Laura and I spent most of our working lives living paycheck to paycheck. It was only a year or two ago we finally got a little bit over that hurdle. She says yeah we did that about a year or two ago and now what do you want to do, go ruin it all and run for governor.Schellinger, of course, hasn't been living from paycheck to paycheck in the sense many, average working men and woman of Indiana live with this reality for a very long time, if ever. Schellinger is in fact a multi-millionaire owner of CSO Architects. Schellinger has become very wealthy doing architectural work for school projects and other government-funded projects around the state of Indiana. Often these architectural plans are simply cookie-cutter plans that are peddled from one school to another. Taxpayers, however, are hit with large architectural fees for the design work, which is typically based on a percentage of the project regardless of how little time the architectural firm may have spent working on the project. Those projects are financed entirely by property tax levies for bond issues, which are imposed without a referendum. Schellinger's business took a hit when Gov. Daniels took office and imposed a moratorium on school construction projects, which were proliferating statewide with a huge hit on property taxpayers.
As Frugal Hoosiers points out to further illustrate this point, Schellinger contributed hundreds of thousands of dollars to Democratic candidates and committees during this same period he claimed to be living from paycheck to paycheck. "I am here with you," Schellinger told a labor day crowd in Anderson according to WTHR. " I am here for you and I am here because of you." I'm not so sure about the "I am here for you" bit, but I think he's dead right when he says "I am here because of you." Yeah, without all those property taxes you paid to finance the construction of all those public improvements that made him rich, he wouldn't have a prayer at winning the Democratic nomination for Governor.
It seems Democrats don't like average, working guys much when it comes to picking their candidates for governor. Let's look at some of the candidates in my life time. There was multi-millionaire industrialist John Hillenbrand. There was millionaire hog farmer Wayne Townsend. Evan Bayh wasn't rich when he first ran for office, but he grew up as a privileged, only child of a U.S. Senator, attending an elite, private school in D.C. He made up for his lack of money quickly by trading on insider influence to parlay millions for he and his wife while still on the public dole. He has three homes to prove how successful he's been at that, including a beach-front home on the Delaware shore. Frank O'Bannon was a millionaire newspaper publisher and printing company owner. Joe Kernan was the only average guy the Democrats ever ran for Governor in my life time, and that was only because the wealthy O'Bannon died in office, thrusting the former Vietnam POW into the governor's office.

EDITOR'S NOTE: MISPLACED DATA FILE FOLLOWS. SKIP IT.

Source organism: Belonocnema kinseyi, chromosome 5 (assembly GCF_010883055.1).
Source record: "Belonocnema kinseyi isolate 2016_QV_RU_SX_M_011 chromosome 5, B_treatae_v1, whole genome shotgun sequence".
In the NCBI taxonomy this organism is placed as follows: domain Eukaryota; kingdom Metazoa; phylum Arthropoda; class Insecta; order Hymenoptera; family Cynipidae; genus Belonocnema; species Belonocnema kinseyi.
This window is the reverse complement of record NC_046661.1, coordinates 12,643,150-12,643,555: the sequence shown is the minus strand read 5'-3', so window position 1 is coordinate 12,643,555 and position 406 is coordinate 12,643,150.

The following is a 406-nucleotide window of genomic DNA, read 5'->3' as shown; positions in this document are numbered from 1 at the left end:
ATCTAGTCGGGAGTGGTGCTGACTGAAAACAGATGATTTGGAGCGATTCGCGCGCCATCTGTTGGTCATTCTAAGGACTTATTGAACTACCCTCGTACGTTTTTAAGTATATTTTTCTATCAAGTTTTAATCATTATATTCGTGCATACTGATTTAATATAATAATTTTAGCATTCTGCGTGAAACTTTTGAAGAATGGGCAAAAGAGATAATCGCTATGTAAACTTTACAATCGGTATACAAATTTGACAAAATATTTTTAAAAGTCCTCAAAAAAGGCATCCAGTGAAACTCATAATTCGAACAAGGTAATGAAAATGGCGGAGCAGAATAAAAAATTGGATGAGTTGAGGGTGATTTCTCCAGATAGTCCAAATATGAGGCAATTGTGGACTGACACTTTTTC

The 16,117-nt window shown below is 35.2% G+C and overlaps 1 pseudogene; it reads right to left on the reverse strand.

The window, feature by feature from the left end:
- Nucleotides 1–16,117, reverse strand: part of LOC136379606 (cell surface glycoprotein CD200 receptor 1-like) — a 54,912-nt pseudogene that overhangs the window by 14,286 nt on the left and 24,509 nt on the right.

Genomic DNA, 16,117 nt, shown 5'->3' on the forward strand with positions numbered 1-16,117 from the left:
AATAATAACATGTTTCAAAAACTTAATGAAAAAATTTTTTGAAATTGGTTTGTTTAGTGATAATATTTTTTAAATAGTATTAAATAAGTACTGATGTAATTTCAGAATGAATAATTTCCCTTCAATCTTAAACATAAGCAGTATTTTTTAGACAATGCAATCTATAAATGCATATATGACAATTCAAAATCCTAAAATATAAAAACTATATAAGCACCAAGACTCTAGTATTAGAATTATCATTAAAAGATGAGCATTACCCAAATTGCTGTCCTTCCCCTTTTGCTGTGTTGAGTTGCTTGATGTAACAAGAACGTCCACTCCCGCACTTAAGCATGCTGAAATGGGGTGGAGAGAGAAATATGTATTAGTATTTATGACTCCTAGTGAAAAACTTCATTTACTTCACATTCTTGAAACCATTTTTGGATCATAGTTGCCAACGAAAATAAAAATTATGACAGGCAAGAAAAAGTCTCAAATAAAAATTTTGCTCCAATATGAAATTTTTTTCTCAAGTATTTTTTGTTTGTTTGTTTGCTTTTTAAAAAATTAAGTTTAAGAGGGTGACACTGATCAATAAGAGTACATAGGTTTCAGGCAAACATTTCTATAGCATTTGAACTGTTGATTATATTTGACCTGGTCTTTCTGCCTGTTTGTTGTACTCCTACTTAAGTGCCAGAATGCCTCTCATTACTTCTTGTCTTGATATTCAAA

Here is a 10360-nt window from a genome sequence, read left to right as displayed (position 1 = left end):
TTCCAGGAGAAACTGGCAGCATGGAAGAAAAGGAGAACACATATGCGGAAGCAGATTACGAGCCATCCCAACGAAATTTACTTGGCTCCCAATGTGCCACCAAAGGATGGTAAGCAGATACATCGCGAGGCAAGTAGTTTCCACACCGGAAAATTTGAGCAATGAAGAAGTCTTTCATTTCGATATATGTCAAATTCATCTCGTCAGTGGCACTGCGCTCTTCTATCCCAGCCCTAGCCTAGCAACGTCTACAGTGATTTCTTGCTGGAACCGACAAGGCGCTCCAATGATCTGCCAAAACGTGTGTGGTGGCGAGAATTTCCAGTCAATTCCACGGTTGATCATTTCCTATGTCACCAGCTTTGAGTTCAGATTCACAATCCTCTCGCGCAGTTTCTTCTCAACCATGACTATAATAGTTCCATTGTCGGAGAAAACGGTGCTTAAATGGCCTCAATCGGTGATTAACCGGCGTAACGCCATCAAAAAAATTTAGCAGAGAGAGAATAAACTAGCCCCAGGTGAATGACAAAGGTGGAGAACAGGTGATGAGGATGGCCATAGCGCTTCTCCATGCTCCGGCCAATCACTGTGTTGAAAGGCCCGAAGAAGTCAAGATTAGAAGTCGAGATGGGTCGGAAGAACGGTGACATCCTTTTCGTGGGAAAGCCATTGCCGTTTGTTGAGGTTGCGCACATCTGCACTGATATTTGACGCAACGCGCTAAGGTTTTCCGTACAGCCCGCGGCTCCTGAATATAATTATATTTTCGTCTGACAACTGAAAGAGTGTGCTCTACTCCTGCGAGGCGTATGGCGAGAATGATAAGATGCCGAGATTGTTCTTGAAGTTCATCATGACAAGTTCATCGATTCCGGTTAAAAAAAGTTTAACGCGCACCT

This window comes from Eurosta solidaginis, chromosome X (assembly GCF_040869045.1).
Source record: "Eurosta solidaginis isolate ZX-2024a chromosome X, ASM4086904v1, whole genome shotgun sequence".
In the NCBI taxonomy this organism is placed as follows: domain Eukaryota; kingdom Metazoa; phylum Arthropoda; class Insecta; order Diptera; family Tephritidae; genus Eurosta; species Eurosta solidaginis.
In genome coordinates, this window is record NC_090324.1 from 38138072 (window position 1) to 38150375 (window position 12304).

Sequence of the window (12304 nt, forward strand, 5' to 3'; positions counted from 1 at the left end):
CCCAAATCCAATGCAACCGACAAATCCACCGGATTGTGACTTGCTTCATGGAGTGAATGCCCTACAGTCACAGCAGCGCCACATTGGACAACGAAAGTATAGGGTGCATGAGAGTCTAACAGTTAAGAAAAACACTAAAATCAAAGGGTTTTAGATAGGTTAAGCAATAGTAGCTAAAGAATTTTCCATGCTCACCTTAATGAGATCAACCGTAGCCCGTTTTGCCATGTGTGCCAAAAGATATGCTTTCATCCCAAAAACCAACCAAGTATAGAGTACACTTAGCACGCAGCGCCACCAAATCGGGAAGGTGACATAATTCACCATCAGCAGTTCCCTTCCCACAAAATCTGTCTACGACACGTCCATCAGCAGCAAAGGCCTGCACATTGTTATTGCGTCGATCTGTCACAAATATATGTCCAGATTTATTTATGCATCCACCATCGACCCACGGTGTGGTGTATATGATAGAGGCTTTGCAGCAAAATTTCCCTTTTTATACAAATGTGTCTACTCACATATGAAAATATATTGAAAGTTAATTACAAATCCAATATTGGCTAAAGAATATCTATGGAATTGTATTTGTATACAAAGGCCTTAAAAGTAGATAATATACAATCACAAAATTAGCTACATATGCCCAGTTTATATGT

The labor unions have been tripping all over each other to back Schellinger, whose immense wealth makes him like so many of the other candidates the Democrats have chosen to run for governor in the recent past. I find this hard to understand, particularly given how little Governors Bayh and O'Bannon did for working men and women when they were in office. Schellinger lambasted Gov. Daniels for ending collective bargaining with state employees, but state employees fared horribly under the two Democratic governors when it came to pay raises. Heck, Daniels has given state employees larger pay raises in the past four years than they were accustomed to getting during the Bayh-O'Bannon years, even without collective bargaining. In fact, Indiana's labor laws remained among the weakest in the country despite a 16-year run of the state by the Democrats. Don't results matter? Oh, I forgot, we're talking about organized labor here. Only Democrats care about working people according to organized labor. They just don't trust a person with true working class roots to run our state.